Does Universal Credit need to be reformed?

Universal Credit may need to be reformed in order to provide a proper safety net for the most vulnerable, but the infrastructure around it, such as childcare, also needs to be improved.

Rising Costs


Covid Realities, a report published today by the Universities of York and Birmingham and the Child Poverty Action Group, documents the lives of 150 low-income families during the pandemic and shows how Covid has accentuated existing problems in the benefits system. These, when combined with fast-rising inflation which is outpacing earnings rises in many cases, the longer term impact of Covid on family finances, the prospect of escalating fuel bills as well as rent and tax increases which will disproportionately affect the lowest paid are leaving many families in fear as they worry about the very basics needed to live.

The Resolution Foundation thinktank says that the number of households falling into fuel stress, spending at least 10% of their budget on energy bills, will triple overnight in April to 27%.

The removal of the 20 pounds a week extra on Universal Credit during the pandemic assumed that people only needed temporary support and that getting back to work would resolve all their problems. However, it ignored the cumulative effect of years of benefit freezes and other cuts which had, pre-pandemic, forced many to food banks as well as rising living costs and the longer term tail of the pandemic itself.

Single parents are often the worst affected, with the rising cost of childcare making it impossible for them to increase their hours and with many part-time roles being the most subject to Covid fluctuations. During Covid some parents have had to leave their jobs because they could not afford to look after their children for weeks on end on unpaid parental leave during lockdowns, because many employers did not furlough people who had no childcare help or because many people couldn’t afford to live on 80% of the minimum wage. The low rate of sick pay and patchy access to Covid isolation support made for some difficult decisions. All of this has left many families with no ability to withstand even small household changes.

Universal Credit

When Universal Credit was brought it it was always clear that there would be those for whom it would mean income cuts. The benefits system is incredibly complicated and how much you will receive depends very much on your household’s different circumstances.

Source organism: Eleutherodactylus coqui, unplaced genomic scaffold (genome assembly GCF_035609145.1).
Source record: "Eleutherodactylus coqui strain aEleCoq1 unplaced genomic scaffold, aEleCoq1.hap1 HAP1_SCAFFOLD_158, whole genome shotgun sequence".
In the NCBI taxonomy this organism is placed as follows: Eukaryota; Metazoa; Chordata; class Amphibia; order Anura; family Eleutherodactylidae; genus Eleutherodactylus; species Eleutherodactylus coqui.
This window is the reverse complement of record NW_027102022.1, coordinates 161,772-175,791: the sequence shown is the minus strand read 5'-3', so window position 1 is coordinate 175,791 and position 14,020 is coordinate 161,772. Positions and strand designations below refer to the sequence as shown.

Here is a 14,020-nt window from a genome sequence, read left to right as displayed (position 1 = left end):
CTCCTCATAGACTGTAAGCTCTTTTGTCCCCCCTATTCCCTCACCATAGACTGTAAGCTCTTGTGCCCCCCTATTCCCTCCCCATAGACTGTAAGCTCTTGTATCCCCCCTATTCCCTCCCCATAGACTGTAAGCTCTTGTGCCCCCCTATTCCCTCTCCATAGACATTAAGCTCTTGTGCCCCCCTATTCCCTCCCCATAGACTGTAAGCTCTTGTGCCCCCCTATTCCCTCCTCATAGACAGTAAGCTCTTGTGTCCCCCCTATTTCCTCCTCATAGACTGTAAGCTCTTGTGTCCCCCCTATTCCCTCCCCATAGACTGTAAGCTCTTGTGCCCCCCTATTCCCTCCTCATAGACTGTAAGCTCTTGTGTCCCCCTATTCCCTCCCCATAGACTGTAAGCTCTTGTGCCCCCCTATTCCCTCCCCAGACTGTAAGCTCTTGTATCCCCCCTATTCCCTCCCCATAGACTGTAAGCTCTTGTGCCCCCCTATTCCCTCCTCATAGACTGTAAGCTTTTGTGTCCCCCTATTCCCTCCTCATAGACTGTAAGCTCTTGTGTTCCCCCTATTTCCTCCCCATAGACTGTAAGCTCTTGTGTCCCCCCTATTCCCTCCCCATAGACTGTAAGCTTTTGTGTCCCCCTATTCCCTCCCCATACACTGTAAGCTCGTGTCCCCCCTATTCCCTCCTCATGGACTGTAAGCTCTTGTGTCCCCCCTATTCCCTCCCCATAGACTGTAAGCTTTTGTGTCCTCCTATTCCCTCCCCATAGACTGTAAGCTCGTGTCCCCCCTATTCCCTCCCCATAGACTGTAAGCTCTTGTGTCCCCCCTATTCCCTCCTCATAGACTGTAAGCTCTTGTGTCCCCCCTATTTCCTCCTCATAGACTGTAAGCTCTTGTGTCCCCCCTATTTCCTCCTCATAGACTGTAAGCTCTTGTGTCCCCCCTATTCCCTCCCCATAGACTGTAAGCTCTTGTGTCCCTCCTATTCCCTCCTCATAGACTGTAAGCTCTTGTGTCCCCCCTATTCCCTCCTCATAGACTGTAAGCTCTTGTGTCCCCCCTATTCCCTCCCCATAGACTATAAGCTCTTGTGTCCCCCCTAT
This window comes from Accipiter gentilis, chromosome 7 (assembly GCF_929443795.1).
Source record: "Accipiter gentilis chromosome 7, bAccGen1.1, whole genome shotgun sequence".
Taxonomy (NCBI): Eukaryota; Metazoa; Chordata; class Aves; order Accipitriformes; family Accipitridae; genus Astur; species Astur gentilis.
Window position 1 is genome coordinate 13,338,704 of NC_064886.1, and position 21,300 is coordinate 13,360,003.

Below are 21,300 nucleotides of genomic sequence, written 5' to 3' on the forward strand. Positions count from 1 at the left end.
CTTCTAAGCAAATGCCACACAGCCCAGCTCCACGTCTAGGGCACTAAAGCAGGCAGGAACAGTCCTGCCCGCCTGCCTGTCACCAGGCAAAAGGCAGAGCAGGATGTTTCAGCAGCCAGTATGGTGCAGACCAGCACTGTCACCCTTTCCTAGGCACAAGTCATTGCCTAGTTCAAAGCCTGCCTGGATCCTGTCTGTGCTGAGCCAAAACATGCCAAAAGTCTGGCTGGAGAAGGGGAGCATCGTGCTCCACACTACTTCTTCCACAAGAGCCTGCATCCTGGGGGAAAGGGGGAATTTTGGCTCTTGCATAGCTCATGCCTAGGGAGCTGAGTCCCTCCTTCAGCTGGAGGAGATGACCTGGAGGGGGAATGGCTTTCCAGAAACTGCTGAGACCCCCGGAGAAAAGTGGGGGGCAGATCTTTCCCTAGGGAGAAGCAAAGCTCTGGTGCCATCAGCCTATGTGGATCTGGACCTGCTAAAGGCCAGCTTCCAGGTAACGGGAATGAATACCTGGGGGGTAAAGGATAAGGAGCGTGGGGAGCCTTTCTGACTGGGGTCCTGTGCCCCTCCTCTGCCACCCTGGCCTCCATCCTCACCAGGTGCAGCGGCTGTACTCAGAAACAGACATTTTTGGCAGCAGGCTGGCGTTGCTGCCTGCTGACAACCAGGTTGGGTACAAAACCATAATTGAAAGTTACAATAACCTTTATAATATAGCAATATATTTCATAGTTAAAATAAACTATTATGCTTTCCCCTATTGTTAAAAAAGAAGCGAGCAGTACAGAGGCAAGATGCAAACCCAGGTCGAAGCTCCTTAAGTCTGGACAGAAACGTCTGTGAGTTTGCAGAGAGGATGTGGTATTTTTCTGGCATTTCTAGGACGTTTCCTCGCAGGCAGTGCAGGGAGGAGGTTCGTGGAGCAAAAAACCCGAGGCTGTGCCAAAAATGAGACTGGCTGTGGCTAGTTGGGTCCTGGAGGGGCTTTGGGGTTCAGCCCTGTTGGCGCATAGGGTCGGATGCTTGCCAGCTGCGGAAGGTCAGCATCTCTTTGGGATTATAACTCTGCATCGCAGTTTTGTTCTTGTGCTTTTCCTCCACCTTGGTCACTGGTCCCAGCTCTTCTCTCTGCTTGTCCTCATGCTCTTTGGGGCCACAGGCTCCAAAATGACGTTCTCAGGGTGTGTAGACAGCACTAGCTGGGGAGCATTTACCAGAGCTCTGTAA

Even at the outset, the Institute for Fiscal Studies said it would strengthen financial work incentives for some, but weaken them for others, including second earners in couples. And it highlighted that single parents would on average lose out under the system. In 2019, it reported that the poorest were disproportionately affected. Indeed, the Department for Work and Pensions lost a court case last week brought by two severely disabled men who lost out due to moving from legacy benefits to UC.

Benefits expert Sam Royston told in 2018: “There were many good intentions behind Universal Credit, but introducing a reform of this scale on a shoestring has deeply undermined any potential that it had.” Calling for widespread reform of the benefit, he said there is a lack of understanding at policy level about how different benefits interact.

The Government says that it has increased the living wage and has emergency funds for, for instance, heating and rent issues. Its response to Universal Credit issues is one based on tweaks rather than reform. From the end of last year, the Universal Credit taper rate also dropped from 63% to 55%, meaning working households claiming Universal Credit were able to keep an additional 8p for every £1 of net income they earn over their work allowance, if one applied. This was after widespread concerns were raised about the ending of the 20 pounds a week uplift in UC. It was welcomed at the time, but it is clearly not as comprehensive as the uplift.

The Government has always argued that the route out of poverty is work and UC has been designed to encourage more people into doing more hours. But without all the other infrastructure needed, including childcare, this will not necessarily help those who most need support. Moreover, the most vulnerable will always need a safety net and that safety net should surely be sufficient for people to afford the very basics. As a spokesperson from Gingerbread told The Guardian: “It seems to me that there’s something very wrong if people who are working still can’t afford to feed their families.”

*To find out what benefits and other support you can claim go to They have an online benefits calculator where you can put in your circumstances and they will calculate the help you can claim.

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